To improve the effects of online survey responses, researchers should design labels (e.g., helpful, kind, generous). Labeling entails supporting potential responders in classifying themselves based on their behavior for them to act by the characterization.

According to self-perception, utilizing an invitation letter to label behavior as helpful may cause that person to perceive himself or herself as the type of person who engages in such behavior, increasing the chance of future label-consistent behavior.

Also, many researchers chose to create and maintain their research panel, or a group of pre-selected respondents who volunteer to answer surveys, to boost response rates. This can save you time because you won’t have to go out and find respondents for each new survey assignment.

Keep Surveys Relevant

You would not complete a survey if you couldn’t answer “Does not apply” or skip items that weren’t relevant to you.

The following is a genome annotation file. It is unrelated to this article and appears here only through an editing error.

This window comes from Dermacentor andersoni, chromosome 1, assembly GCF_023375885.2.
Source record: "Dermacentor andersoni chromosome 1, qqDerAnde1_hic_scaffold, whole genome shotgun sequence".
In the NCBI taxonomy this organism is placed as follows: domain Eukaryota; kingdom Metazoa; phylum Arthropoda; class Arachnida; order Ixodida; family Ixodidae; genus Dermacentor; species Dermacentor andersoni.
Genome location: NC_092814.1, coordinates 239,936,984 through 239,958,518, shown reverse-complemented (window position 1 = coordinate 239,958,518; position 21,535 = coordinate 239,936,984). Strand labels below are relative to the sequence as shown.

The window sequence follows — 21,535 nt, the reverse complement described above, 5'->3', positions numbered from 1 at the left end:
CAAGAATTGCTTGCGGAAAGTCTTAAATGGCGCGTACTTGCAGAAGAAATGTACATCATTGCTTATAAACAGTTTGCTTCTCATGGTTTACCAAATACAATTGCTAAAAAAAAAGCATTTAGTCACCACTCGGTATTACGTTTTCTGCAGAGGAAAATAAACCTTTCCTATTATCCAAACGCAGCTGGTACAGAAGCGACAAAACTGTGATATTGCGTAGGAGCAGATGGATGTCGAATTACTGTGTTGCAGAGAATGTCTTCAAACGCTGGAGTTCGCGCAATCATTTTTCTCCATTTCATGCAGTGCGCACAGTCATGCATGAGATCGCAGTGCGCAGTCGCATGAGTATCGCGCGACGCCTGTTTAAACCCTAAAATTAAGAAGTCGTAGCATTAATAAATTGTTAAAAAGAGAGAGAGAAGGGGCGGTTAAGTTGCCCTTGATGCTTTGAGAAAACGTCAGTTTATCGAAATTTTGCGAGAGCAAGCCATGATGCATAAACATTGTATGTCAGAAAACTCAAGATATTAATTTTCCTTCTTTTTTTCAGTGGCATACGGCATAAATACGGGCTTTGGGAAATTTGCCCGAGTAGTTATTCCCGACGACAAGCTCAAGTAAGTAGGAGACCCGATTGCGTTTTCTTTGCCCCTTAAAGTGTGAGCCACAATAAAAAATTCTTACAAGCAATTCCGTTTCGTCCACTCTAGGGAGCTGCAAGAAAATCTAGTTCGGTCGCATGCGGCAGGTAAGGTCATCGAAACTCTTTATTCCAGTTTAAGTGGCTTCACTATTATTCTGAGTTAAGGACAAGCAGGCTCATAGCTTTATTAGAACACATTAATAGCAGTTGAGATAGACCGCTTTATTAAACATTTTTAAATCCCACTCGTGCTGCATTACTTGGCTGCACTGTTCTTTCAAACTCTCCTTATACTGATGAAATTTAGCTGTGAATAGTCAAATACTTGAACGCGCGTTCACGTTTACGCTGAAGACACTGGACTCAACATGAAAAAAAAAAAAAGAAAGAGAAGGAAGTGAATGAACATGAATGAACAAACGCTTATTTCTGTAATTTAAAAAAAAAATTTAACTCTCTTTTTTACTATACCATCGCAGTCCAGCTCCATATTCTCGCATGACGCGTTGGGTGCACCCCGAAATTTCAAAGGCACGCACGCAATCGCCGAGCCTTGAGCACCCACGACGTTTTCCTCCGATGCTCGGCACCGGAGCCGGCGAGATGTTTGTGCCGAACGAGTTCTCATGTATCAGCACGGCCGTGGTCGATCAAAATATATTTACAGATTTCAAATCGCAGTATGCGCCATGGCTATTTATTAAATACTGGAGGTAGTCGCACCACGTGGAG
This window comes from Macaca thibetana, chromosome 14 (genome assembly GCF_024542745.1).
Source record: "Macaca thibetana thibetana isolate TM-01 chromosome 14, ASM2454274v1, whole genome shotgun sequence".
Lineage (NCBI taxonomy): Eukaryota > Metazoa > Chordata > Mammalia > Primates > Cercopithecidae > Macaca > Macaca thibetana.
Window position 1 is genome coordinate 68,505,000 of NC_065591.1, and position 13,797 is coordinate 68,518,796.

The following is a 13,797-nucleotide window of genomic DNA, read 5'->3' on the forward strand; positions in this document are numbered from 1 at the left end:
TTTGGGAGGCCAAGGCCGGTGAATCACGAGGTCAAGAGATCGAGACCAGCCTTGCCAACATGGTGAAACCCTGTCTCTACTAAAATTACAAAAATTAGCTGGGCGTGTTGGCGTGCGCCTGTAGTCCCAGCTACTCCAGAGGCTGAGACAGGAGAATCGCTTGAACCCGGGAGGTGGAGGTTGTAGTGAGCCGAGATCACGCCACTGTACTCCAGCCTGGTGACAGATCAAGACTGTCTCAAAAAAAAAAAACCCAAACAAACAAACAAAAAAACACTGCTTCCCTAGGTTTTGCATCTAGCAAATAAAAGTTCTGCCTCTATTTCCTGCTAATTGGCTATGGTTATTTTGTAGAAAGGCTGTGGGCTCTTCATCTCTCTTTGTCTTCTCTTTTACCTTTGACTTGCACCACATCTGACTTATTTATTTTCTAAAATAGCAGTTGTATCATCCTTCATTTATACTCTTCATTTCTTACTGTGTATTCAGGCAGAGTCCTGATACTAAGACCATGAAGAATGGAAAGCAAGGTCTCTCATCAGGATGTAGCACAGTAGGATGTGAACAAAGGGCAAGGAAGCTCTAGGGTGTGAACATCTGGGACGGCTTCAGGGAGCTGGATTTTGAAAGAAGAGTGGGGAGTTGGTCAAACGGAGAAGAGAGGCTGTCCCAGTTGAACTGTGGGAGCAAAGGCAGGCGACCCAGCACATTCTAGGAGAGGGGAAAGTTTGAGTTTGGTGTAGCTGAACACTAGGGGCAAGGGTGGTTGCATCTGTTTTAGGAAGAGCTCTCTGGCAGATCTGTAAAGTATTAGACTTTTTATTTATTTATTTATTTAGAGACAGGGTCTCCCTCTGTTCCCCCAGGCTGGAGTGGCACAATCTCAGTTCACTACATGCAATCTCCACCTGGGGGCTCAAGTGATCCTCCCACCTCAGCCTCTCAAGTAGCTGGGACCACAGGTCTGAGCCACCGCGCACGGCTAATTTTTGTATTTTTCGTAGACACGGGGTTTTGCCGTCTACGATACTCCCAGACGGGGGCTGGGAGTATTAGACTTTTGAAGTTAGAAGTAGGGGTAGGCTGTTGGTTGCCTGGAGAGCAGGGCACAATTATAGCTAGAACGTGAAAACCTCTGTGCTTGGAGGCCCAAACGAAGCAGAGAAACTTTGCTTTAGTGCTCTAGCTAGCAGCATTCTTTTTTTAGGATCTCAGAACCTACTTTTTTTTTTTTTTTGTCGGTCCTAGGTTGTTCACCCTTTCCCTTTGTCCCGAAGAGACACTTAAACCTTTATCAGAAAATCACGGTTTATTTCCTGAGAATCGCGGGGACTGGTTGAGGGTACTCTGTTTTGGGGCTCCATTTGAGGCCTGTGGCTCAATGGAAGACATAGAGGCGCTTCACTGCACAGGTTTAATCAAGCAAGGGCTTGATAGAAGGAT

Answering questions on your coffee habits, for example, would be a waste of time if you don’t drink coffee—plus, the answers you’d offer wouldn’t be true or helpful. Instead, utilize the techniques below to keep your surveys current:

Allow them to exit.

Do you lack sufficient knowledge about your opportunities? Include a screening question to guide them in the proper direction. Consider the following scenario:

How often do you drink coffee (hot or iced) in general?

  • Several times during the day.
  • Once or twice a day.
  • Several times per week.
  • Several times per month.
  • Once or twice a year.
  • Never, or nearly never.

You can guide your respondents to the end of the survey and thank them for their time if they select “Never or seldom.” You won’t get a lot of coffee opinions from individuals who don’t drink it that way.

Appropriately guide them.

Let’s pretend you’re wondering why those people don’t drink coffee. Perhaps  it’s too costly or they don’t like the taste. If you’re a corporation wanting to advertise a new brew to a specific demographic, use survey logic to direct individuals who answered “Never or seldom” to a set of questions specific to their response.